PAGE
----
Marie-Claude Dulac

By Marie-Claude Dulac

October 23, 2015


Your Credit Rating: How Does it Affect Your Insurance Premium?

Article revised on 17 July 2017

You’re looking for home insurance or auto insurance. You’re in the process of asking for a quote when the insurance company asks if you would give them access to your credit file. Why?

That’s because access to information in your file is invaluable which, along with other criteria, would allow them to determine your premium in a fair and reasonable manner. Here’s how.

Your credit file: How does the insurer use it?

One of the key principles of insurance resides in finding the right balance, meaning the premium paid must reflect the risk to be insured. To determine the risk, and the premium amount to be paid, your insurer will look at different criteria, including your credit information.

But what does this information say about the the risk you pose? A study conducted for the Texas Department of Insurance showed there is a correlation between the quality of the credit file and the probability of incurring a loss. The logic is simple: credit information is usually a reliable source for determining a person’s ability to maintain their property, one of the key factors for preventing losses. Therefore, people who pay their bills on time and follow sound credit practices are generally less likely to incur losses than people who are late making payments and whose credit scores are less than ideal.

What’s a credit rating?

A credit rating, also called a credit score, ranges from 300 to 900 and is a good indicator of how good your credit is. The greater your score, the better your credit history, meaning you pay your bills and mortgage on time.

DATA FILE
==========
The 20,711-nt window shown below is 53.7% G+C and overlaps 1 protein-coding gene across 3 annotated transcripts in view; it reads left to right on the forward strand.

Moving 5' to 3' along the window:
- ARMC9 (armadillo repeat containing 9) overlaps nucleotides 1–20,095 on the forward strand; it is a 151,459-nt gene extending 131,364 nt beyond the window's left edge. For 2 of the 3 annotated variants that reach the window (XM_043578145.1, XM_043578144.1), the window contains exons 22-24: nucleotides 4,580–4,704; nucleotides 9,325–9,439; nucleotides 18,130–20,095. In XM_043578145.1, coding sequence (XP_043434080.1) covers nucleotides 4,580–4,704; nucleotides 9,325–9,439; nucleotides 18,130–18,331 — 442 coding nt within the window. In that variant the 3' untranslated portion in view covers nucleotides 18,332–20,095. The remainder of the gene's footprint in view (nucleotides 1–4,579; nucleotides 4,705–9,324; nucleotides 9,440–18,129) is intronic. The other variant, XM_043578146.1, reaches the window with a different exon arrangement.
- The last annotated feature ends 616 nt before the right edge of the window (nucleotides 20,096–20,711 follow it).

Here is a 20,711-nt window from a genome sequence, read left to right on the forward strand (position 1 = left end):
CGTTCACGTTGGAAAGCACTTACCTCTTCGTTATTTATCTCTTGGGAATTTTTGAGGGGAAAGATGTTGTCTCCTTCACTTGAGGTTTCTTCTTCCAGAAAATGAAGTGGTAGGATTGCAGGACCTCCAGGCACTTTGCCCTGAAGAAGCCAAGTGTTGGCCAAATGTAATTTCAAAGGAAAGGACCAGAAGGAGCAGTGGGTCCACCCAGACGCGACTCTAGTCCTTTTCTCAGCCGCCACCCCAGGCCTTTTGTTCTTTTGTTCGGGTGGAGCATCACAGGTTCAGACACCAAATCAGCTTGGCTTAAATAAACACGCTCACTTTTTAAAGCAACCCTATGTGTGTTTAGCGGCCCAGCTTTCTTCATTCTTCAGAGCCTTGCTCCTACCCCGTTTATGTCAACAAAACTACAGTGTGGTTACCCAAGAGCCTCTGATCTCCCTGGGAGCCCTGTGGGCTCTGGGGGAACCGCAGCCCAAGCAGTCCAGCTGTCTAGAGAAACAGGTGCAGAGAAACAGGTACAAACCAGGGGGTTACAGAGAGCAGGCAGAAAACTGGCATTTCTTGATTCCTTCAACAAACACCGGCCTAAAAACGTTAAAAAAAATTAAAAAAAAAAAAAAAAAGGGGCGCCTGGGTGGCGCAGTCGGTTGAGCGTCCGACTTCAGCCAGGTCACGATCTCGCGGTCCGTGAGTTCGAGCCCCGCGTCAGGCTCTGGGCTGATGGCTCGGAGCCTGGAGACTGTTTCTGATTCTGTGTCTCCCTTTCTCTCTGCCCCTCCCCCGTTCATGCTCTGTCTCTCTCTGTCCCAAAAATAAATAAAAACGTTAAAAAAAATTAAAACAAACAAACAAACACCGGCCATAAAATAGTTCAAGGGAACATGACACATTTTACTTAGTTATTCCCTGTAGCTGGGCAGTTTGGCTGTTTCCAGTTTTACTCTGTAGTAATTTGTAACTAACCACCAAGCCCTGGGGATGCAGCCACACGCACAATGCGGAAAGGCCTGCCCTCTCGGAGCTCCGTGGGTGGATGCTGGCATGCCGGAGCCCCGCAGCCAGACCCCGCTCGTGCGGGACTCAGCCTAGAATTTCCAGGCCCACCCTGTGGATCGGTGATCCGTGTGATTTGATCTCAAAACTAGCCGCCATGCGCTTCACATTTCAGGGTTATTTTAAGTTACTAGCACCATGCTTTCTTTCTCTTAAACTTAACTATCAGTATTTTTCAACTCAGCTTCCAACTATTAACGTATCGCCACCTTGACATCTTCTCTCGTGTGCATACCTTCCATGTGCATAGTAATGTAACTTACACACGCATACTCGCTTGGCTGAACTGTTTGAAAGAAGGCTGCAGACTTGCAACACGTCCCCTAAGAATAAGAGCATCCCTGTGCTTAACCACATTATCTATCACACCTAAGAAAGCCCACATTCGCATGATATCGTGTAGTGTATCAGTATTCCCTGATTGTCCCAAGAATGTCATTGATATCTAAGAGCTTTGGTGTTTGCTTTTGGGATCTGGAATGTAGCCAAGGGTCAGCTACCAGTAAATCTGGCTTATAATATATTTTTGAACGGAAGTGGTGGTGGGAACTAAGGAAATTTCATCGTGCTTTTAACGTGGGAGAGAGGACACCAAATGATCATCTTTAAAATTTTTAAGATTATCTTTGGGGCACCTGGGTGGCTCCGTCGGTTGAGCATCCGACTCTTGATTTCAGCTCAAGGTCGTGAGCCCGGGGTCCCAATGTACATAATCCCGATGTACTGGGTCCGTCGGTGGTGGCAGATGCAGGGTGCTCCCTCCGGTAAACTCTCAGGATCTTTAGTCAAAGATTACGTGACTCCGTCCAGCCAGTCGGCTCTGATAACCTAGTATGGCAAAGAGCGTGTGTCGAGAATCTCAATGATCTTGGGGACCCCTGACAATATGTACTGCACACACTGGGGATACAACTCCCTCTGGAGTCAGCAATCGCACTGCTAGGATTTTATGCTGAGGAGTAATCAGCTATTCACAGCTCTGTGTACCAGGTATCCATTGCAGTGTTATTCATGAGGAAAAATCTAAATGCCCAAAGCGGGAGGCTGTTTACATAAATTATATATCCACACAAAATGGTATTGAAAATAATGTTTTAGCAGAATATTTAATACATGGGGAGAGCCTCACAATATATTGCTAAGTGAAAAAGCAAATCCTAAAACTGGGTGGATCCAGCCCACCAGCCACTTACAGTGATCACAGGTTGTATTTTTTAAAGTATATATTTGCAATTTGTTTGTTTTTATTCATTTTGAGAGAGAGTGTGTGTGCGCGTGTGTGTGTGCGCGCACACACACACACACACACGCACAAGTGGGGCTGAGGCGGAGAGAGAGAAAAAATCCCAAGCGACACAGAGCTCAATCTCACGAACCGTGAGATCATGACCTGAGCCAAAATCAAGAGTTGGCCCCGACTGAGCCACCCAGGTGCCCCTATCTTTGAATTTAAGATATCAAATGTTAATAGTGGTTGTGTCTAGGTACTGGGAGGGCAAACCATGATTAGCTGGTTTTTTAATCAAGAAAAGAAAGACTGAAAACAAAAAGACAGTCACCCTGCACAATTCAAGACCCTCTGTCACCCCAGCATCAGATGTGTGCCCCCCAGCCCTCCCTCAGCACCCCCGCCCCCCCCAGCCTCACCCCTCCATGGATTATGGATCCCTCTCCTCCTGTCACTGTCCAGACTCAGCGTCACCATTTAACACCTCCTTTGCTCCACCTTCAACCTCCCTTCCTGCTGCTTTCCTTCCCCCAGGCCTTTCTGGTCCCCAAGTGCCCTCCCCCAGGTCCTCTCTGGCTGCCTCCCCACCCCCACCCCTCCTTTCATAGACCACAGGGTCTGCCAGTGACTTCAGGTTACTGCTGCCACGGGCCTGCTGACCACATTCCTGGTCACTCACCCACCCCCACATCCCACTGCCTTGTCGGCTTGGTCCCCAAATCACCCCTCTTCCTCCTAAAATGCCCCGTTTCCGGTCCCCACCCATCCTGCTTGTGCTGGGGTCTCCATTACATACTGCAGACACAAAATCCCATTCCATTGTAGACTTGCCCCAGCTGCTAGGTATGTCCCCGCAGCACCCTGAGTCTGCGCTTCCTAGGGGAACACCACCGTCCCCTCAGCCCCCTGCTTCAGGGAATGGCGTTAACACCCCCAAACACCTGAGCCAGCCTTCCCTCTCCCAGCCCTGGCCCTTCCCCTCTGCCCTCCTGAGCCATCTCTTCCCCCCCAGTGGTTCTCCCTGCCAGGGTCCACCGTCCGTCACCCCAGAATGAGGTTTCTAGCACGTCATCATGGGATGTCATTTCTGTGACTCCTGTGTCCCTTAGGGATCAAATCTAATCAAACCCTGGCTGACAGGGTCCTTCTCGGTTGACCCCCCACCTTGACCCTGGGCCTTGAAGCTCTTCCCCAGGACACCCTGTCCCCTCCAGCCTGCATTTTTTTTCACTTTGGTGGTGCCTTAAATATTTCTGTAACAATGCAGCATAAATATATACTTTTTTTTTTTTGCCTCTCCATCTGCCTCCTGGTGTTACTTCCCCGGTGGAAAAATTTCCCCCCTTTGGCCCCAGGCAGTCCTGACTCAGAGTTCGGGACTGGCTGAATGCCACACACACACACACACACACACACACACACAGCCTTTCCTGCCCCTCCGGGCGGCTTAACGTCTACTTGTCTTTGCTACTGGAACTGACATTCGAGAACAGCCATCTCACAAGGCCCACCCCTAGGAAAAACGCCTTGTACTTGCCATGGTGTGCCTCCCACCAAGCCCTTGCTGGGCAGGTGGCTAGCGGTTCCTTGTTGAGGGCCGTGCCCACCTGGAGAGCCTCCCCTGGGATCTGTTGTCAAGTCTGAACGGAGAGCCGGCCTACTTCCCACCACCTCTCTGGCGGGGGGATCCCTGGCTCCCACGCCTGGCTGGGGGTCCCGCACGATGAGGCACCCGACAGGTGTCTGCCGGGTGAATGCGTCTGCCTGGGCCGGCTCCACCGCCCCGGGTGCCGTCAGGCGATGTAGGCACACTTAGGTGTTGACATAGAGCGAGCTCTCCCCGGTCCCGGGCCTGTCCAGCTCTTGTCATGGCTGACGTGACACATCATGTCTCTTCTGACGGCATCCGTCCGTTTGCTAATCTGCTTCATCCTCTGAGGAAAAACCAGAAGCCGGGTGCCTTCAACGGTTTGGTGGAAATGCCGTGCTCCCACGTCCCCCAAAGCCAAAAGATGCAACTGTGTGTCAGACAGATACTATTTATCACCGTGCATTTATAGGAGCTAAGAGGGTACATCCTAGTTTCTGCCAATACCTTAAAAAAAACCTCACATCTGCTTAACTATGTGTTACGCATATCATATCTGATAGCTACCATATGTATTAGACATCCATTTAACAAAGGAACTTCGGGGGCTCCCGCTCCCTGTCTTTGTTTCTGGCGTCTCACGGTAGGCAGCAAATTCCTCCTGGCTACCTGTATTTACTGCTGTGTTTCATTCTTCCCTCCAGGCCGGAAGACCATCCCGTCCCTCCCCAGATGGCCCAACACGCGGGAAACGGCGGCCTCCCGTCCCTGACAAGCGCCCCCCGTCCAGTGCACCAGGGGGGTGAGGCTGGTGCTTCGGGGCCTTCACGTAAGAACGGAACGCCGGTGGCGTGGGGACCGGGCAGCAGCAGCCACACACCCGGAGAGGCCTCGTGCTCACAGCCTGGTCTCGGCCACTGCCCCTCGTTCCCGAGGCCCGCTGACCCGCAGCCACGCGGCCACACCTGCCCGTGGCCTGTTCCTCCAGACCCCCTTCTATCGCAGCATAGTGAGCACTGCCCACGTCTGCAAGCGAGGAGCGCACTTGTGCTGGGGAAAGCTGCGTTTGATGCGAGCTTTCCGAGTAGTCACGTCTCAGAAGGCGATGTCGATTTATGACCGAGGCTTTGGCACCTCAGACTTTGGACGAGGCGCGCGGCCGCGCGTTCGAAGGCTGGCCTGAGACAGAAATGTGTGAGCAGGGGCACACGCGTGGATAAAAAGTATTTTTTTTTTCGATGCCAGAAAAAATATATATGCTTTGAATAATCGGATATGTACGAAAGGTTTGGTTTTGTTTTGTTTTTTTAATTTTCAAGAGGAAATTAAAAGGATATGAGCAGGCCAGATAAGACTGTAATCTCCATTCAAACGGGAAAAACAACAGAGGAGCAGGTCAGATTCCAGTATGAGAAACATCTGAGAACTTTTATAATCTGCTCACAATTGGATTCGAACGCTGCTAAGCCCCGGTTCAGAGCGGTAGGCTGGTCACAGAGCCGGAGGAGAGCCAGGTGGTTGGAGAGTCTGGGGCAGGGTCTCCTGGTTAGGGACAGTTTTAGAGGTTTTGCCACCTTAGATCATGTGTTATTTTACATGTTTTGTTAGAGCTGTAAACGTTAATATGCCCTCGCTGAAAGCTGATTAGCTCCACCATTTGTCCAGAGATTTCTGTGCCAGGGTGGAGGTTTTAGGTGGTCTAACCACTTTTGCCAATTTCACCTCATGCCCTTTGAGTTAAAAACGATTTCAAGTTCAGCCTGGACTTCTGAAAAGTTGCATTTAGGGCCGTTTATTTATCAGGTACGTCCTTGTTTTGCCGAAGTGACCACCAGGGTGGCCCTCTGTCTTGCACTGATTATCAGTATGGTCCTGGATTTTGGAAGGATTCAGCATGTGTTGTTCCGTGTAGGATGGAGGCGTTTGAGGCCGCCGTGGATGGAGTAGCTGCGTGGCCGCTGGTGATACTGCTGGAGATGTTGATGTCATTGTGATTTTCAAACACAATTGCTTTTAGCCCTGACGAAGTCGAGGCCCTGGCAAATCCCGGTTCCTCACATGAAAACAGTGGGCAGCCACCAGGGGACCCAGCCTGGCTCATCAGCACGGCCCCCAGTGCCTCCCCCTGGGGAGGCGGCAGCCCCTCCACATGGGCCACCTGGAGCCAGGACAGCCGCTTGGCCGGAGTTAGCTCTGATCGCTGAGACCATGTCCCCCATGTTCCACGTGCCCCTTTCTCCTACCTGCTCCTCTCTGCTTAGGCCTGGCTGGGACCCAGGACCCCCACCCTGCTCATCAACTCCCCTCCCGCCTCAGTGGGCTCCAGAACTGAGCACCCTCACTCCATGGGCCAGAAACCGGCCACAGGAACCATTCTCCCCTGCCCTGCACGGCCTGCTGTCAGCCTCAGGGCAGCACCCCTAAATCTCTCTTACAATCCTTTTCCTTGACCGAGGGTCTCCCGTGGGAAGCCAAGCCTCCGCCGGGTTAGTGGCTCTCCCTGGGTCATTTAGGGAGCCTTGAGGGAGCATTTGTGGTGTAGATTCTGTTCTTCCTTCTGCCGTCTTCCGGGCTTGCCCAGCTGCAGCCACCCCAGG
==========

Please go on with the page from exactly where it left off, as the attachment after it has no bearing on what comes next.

An advantage for most

For most people, this practice, which is carried out by most insurers, provides a distinct advantage. In fact, according to a report by the Autorité des marchés financiers on auto insurance rates, the information in the credit file can lead to a 30% reduction for those with excellent credit ratings. For people with poor credit ratings, the maximum extra premium could be 15%.

A word of caution however: All the information in your credit file is collected by Equifax and TransUnion. And as we all know, everyone makes mistakes. That’s why you should check your credit file once in a while to make sure your information is accurate.

If you experience an event that may negatively impact your file, like fraud, identity theft or a catastrophe recognized by federal authorities, you should notify your insurer, who can opt not take into account your credit rating during the evaluation process.

Is it mandatory?

Your insurer needs your consent before consulting your credit file. You can always choose to deny the insurer’srequest. They will still accept to insure you and will not cancel your contract. But if you do deny them access to your file, you may be losing out on a reduction in premium rates.

Are you worried your credit score could be affected when your insurer consults your file? Don’t be. The insurer has no influence on your score, and can’t change it in any way. In fact, since the information is not used to review a credit application, and a verification by an insurer is not an indication of the consumer’s behaviour, credit agencies do not take these verifications into account in a person’s credit score.

Lastly remember that your credit score is just one of many criteria insurers base themselves on to determine your premium payments. Your age, gender, type of vehicle and home to be insured as well as your claims file are just some of the factors considered in the equation.

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